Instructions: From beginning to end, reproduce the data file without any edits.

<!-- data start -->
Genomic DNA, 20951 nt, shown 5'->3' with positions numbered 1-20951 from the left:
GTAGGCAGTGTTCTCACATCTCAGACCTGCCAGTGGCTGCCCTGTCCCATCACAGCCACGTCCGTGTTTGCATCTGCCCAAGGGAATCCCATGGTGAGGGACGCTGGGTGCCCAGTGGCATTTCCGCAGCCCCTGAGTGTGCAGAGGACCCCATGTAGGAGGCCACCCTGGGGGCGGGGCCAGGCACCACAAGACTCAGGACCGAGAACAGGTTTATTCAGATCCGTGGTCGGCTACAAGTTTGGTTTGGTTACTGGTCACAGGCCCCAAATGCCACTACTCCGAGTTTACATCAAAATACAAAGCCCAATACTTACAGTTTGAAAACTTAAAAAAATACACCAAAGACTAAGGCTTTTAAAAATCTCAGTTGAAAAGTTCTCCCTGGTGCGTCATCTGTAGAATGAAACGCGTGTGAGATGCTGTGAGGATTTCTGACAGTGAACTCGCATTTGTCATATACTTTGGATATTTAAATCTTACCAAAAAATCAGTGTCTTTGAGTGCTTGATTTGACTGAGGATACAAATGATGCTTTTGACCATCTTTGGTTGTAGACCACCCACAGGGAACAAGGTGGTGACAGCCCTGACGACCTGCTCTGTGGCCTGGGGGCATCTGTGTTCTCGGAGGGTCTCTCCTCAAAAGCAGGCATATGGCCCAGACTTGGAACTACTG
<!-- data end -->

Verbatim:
Genomic DNA, 20951 nt, shown 5'->3' with positions numbered 1-20951 from the left:
GTAGGCAGTGTTCTCACATCTCAGACCTGCCAGTGGCTGCCCTGTCCCATCACAGCCACGTCCGTGTTTGCATCTGCCCAAGGGAATCCCATGGTGAGGGACGCTGGGTGCCCAGTGGCATTTCCGCAGCCCCTGAGTGTGCAGAGGACCCCATGTAGGAGGCCACCCTGGGGGCGGGGCCAGGCACCACAAGACTCAGGACCGAGAACAGGTTTATTCAGATCCGTGGTCGGCTACAAGTTTGGTTTGGTTACTGGTCACAGGCCCCAAATGCCACTACTCCGAGTTTACATCAAAATACAAAGCCCAATACTTACAGTTTGAAAACTTAAAAAAATACACCAAAGACTAAGGCTTTTAAAAATCTCAGTTGAAAAGTTCTCCCTGGTGCGTCATCTGTAGAATGAAACGCGTGTGAGATGCTGTGAGGATTTCTGACAGTGAACTCGCATTTGTCATATACTTTGGATATTTAAATCTTACCAAAAAATCAGTGTCTTTGAGTGCTTGATTTGACTGAGGATACAAATGATGCTTTTGACCATCTTTGGTTGTAGACCACCCACAGGGAACAAGGTGGTGACAGCCCTGACGACCTGCTCTGTGGCCTGGGGGCATCTGTGTTCTCGGAGGGTCTCTCCTCAAAAGCAGGCATATGGCCCAGACTTGGAACTACTG